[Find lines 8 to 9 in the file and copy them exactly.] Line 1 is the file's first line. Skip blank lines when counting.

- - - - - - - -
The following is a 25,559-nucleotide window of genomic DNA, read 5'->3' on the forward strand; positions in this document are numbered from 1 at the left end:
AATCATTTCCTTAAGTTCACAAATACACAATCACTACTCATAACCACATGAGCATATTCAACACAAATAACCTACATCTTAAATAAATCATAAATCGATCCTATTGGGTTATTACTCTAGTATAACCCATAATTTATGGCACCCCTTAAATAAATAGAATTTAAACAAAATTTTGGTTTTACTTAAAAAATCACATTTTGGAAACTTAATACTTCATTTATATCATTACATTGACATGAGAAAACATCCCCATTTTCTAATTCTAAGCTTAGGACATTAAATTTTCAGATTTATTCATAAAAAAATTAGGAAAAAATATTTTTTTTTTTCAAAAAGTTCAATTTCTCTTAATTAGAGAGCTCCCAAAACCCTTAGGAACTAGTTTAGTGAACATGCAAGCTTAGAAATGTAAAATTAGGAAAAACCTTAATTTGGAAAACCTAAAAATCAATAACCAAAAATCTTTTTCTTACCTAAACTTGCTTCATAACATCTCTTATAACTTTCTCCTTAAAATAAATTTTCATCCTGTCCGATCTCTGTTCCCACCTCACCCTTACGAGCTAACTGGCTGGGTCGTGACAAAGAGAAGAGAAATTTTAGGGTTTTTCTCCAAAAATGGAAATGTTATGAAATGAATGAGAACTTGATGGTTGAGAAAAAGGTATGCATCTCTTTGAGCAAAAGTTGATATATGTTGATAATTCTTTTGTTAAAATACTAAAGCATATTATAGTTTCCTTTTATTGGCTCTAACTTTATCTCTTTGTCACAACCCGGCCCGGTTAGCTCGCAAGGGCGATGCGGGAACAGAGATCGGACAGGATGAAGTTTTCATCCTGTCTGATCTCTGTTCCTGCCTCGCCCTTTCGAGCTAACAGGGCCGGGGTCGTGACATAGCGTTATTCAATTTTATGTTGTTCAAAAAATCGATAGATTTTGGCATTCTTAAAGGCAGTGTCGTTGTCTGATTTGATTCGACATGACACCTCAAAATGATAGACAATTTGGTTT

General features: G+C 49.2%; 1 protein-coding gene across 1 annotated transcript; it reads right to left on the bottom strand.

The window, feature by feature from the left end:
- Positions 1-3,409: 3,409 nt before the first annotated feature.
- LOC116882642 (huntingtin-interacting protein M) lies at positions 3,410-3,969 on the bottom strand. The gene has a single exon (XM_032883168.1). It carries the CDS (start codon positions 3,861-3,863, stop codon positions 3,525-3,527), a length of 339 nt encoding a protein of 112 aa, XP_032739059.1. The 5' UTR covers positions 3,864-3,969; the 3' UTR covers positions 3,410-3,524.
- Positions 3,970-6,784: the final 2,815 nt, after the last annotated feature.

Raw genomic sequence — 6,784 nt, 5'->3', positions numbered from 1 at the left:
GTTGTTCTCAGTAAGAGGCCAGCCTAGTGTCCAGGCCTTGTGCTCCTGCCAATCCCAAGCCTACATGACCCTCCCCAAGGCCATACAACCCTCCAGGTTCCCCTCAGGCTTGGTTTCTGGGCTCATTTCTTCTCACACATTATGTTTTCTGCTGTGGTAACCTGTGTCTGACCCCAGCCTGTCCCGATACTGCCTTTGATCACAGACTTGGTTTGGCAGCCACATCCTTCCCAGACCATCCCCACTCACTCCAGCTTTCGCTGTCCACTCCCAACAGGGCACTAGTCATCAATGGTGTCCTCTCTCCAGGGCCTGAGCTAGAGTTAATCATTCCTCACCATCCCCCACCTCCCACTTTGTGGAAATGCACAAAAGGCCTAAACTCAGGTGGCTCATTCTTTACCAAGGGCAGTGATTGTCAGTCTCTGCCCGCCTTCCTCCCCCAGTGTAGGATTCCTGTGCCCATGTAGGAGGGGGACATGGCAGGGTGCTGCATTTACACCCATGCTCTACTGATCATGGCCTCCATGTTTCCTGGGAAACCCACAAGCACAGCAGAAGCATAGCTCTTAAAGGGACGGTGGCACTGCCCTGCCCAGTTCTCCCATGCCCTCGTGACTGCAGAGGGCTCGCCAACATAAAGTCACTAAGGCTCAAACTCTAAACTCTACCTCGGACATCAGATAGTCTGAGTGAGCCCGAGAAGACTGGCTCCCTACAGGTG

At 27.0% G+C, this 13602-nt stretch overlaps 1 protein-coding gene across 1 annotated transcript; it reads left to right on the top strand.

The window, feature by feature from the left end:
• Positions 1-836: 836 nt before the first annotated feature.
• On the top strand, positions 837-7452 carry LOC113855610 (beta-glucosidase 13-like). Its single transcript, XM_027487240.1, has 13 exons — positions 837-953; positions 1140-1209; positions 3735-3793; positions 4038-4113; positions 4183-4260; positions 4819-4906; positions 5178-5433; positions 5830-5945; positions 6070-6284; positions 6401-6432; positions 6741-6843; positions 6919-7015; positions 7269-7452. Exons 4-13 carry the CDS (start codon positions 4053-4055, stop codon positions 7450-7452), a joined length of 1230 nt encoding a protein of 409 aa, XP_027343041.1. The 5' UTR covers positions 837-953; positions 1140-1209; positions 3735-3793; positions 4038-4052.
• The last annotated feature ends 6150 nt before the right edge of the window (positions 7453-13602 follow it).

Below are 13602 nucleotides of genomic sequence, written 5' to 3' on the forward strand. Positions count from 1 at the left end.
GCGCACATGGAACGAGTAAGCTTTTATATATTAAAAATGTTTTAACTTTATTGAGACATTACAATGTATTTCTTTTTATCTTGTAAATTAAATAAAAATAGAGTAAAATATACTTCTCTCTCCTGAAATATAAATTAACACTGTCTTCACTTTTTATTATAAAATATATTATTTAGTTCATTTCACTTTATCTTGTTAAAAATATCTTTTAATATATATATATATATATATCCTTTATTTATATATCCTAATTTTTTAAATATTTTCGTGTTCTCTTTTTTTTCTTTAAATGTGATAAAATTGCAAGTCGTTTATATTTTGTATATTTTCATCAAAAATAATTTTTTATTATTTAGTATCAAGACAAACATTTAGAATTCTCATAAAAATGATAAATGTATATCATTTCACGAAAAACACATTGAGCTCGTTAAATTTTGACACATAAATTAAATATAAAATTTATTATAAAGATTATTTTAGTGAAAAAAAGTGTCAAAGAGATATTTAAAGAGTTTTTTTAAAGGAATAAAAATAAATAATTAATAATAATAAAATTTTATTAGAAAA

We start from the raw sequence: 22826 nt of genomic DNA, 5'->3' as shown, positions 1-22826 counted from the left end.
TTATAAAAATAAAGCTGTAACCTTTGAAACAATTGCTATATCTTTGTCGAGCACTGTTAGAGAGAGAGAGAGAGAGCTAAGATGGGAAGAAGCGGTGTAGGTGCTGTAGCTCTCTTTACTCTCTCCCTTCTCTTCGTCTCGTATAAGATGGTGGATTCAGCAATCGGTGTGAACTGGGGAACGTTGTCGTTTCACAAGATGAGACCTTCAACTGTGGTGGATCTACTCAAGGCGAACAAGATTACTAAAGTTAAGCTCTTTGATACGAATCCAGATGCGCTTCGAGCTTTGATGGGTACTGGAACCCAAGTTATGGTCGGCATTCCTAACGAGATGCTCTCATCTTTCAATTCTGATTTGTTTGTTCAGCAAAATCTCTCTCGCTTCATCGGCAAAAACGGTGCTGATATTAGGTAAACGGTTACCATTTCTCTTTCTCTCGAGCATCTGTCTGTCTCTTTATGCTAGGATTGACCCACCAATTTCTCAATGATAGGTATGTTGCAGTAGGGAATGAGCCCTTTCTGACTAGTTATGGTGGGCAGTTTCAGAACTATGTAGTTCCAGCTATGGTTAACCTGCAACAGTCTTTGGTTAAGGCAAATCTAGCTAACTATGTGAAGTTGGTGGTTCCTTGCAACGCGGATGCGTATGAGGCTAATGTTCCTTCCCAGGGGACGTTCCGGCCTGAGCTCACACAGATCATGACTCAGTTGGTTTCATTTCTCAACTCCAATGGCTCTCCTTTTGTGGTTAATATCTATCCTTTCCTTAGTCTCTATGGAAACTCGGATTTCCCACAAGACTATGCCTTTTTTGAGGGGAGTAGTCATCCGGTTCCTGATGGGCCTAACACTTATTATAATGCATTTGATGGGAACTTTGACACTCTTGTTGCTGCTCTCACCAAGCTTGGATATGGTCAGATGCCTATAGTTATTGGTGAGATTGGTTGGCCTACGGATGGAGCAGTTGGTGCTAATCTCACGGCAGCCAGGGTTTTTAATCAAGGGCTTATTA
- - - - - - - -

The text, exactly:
Raw genomic sequence — 6,784 nt, 5'->3', positions numbered from 1 at the left:
GTTGTTCTCAGTAAGAGGCCAGCCTAGTGTCCAGGCCTTGTGCTCCTGCCAATCCCAAGCCTACATGACCCTCCCCAAGGCCATACAACCCTCCAGGTTCCCCTCAGGCTTGGTTTCTGGGCTCATTTCTTCTCACACATTATGTTTTCTGCTGTGGTAACCTGTGTCTGACCCCAGCCTGTCCCGATACTGCCTTTGATCACAGACTTGGTTTGGCAGCCACATCCTTCCCAGACCATCCCCACTCACTCCAGCTTTCGCTGTCCACTCCCAACAGGGCACTAGTCATCAATGGTGTCCTCTCTCCAGGGCCTGAGCTAGAGTTAATCATTCCTCACCATCCCCCACCTCCCACTTTGTGGAAATGCACAAAAGGCCTAAACTCAGGTGGCTCATTCTTTACCAAGGGCAGTGATTGTCAGTCTCTGCCCGCCTTCCTCCCCCAGTGTAGGATTCCTGTGCCCATGTAGGAGGGGGACATGGCAGGGTGCTGCATTTACACCCATGCTCTACTGATCATGGCCTCCATGTTTCCTGGGAAACCCACAAGCACAGCAGAAGCATAGCTCTTAAAGGGACGGTGGCACTGCCCTGCCCAGTTCTCCCATGCCCTCGTGACTGCAGAGGGCTCGCCAACATAAAGTCACTAAGGCTCAAACTCTAAACTCTACCTCGGACATCAGATAGTCTGAGTGAGCCCGAGAAGACTGGCTCCCTACAGGTG